Children are especially vulnerable to asthma, an example of immune system hypersensitivity also linked to exposure to multiple PFAS chemicals. A 2013 study of Taiwanese children was one of the first to connect nine PFAS chemicals with juvenile asthma, asthma severity and immune system markers.[x] A 2019 study connected the sum of PFAS in blood, as well as PFOS and PFHxS, with asthma in a study of Norwegian adolescents.[xi] A 2016 analysis related PFOS, PFOA and PFHxS levels with significant increases in adolescent food allergies, another immune system hypersensitivity.[xii]
Some studies also point to lower resistance to disease, yet another result of immune system suppression. Higher maternal levels of PFOS and PFOA during pregnancy were linked to increased fever in young children, which shows an increased risk of infections.[xiii] In another Norwegian study, prenatal PFAS exposure affected people’s ability to fight off cold and stomach infections.[xiv]
EWG’s child-protective drinking water standard for PFAS chemicals of 1 ppt represents a concentration that, according to current epidemiological research, would safeguard the immune system. This standard would ensure drinking water is not at risk but would not eliminate exposure through contaminated food, food wrappers, dust and consumer products, all of which would need to have lower levels of PFAS for the immune system to be protected.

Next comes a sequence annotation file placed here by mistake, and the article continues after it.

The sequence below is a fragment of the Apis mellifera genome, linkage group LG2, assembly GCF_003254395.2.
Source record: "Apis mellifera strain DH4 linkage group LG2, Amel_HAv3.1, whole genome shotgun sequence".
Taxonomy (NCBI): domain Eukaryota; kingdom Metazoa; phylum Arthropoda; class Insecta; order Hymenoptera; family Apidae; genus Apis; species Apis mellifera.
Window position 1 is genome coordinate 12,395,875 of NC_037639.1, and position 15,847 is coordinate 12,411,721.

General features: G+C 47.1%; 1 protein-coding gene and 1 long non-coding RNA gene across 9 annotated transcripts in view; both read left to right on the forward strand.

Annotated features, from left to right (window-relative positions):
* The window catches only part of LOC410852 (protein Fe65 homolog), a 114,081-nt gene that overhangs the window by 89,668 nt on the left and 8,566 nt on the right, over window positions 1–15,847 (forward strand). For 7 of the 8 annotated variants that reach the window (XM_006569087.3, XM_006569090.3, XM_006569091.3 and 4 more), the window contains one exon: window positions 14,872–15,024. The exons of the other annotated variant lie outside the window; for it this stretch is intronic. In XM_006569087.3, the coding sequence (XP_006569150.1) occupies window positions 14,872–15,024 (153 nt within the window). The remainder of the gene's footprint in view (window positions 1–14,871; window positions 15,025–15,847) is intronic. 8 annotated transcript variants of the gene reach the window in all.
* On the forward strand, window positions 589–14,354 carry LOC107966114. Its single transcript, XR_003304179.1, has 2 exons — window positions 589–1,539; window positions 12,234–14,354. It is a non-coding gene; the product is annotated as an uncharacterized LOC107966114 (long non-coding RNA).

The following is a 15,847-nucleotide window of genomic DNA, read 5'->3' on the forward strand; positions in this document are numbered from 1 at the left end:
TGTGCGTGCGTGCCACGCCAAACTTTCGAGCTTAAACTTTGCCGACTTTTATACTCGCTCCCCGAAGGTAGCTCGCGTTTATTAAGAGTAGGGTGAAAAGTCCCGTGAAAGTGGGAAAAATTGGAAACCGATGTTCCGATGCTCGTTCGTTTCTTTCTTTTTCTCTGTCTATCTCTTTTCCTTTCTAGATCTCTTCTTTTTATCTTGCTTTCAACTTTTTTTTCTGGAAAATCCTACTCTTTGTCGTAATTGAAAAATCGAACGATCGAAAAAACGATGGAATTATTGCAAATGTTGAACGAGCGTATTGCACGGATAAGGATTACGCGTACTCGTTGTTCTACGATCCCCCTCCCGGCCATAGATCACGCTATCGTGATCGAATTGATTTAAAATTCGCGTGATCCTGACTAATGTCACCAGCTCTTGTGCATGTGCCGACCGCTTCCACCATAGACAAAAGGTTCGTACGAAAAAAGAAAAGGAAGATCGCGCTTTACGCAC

In July, a peer-reviewed study by EWG published in the journal Chemosphere concluded that PFAS disposal approaches of incineration, landfilling and wastewater treatment all further contribute to environmental contamination that can lead to exposure to PFAS from air or water. This exposure can further compromise the immune system and put people at greater risk of falling seriously ill from Covid-19.
In addition to causing immune system harm, PFAS has been linked to cancer. A peer-reviewed study by EWG and a team of scientists at Indiana University published in March in the International Journal of Environmental Health and Public Health found strong and moderate evidence that multiple PFAS chemicals exhibit several of the key characteristics of carcinogens.